How a modern library keeps mothers healthy in rural Ghana
An EIFL Public Library Innovation Programme (PLIP) project that connects expecting mothers with needed health information through mobile phones was featured in the Impatient Optimist development blog. The Northern Regional Library Technology for Maternal Health project was implemented to help reduce maternal mortality by improving pregnant women’s access to vital health information

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Women received advice and encouragement through the simplest of devices — their mobile phones. Photo credit: Iain Marlow
Women received advice and encouragement through the simplest of devices — their mobile phones. Photo credit: Iain Marlow

An EIFL Public Library Innovation Programme (PLIP) project that connects expecting mothers with needed health information through mobile phones has been featured in the Impatient Optimist development blog. 

“I’d been living in Ghana for five months when I visited the Northern Regional Library in Tamale, a cavernous facility with white and cream-coloured walls that used to be a post office. What I found was rare and wonderful in a country with high illiteracy rates and little access to computers: a traditional library that also served as a modern technology hub,” wrote author Nicole Baute.

Maternal mortality is high for women in Northern Ghana. Estimates suggest that between 1,400 to 3,900 women and adolescent girls die in childbirth every year.

The Northern Regional Library Technology for Maternal Health project was implemented to help reduce maternal mortality by improving pregnant women’s access to vital health information.

The library service, which uses information and communication technology (ICT), including computers, the internet, mobile phone text messaging (SMS) and radio, and hosts public events at which health workers give presentations and discuss women’s concerns, was one of 13 public library services funded by EIFL-PLIP in April 2012.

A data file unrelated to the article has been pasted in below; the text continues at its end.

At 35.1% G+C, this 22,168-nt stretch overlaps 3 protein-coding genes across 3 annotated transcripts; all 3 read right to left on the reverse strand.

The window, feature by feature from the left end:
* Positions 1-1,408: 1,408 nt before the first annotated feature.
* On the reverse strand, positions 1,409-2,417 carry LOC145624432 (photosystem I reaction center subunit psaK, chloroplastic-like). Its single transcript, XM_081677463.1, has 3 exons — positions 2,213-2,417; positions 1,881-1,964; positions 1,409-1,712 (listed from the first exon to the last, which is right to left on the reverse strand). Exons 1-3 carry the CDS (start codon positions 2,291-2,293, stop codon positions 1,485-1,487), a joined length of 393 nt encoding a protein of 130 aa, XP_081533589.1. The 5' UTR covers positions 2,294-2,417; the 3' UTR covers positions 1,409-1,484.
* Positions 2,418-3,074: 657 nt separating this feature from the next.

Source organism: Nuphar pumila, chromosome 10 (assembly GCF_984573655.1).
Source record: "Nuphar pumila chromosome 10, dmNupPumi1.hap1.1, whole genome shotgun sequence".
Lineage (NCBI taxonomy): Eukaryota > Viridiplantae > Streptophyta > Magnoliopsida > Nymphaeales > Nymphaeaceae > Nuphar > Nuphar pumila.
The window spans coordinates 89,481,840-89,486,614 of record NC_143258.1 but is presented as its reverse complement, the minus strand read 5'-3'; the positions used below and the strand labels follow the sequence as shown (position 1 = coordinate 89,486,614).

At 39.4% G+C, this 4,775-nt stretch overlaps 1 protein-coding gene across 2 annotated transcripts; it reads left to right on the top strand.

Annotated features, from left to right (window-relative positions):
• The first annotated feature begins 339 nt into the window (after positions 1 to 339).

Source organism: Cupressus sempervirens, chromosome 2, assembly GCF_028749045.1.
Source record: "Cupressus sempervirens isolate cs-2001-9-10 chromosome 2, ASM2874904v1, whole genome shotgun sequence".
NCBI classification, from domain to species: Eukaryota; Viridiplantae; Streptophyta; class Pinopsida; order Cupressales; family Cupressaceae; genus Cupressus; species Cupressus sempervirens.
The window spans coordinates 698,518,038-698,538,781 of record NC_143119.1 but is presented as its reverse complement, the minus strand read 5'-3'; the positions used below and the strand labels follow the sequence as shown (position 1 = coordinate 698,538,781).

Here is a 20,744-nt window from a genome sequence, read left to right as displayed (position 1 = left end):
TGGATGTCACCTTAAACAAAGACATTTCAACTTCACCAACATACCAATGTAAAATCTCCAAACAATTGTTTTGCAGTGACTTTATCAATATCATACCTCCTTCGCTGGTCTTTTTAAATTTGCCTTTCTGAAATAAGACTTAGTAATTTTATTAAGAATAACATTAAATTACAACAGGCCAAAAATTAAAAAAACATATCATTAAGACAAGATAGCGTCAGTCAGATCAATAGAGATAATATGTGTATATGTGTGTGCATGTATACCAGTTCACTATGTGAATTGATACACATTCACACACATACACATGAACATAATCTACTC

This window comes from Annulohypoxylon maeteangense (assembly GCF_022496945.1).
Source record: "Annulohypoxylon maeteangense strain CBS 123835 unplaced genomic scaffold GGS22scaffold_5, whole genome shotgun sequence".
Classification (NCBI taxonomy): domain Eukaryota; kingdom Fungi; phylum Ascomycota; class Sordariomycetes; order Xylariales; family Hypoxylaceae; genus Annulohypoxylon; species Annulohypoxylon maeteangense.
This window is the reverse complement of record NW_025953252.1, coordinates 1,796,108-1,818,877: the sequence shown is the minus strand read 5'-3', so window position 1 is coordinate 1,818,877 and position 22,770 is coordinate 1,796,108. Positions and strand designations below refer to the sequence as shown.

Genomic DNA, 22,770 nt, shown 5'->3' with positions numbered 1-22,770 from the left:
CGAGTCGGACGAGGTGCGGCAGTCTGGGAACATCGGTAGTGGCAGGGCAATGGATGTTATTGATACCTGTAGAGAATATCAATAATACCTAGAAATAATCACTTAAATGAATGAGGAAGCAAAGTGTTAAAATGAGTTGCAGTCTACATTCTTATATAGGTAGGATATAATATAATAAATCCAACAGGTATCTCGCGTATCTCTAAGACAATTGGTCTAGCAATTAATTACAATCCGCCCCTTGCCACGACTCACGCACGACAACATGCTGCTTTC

Rosina Atchulo lives in Kanvili, just outside Tamale in Northern Ghana, where roads and internet access can be poor, leaving many pregnant women without access to information and professional medical support. Photo credit: Iain Marlow

During her visit, Baute met with Rosina Atchulo, the mother of healthy, happy eight-month old.

Atchulo explained how she received weekly text messages throughout the project.

In the library women watch videos about what to expect during childbirth on computers pre-loaded with practical information. Photo credit: Iain Marlow“They will ask me, is my baby kicking?” she said. “They will ask me, my baby can hear my voice, always sing to her. Sometimes they’ll even tell me if I have a problem with my baby, if she doesn’t kick normally, contact my midwife.”

With rapid advances in mobile technology, projects like the Technology for Maternal Health project prove it is possible to tackle maternal health issues with flexible, affordable and innovative solutions, bringing mothers closer to the services they need to keep them healthy and safe.

Click here to read the whole piece.

I’d been living in Ghana for five months when I visited the Northern Regional Library in Tamale, a cavernous facility with white and cream-coloured walls that used to be a post office. What I found was rare and wonderful in a country with high illiteracy rates and little access to computers: a traditional library that also served as a modern technology hub
Nicole Baute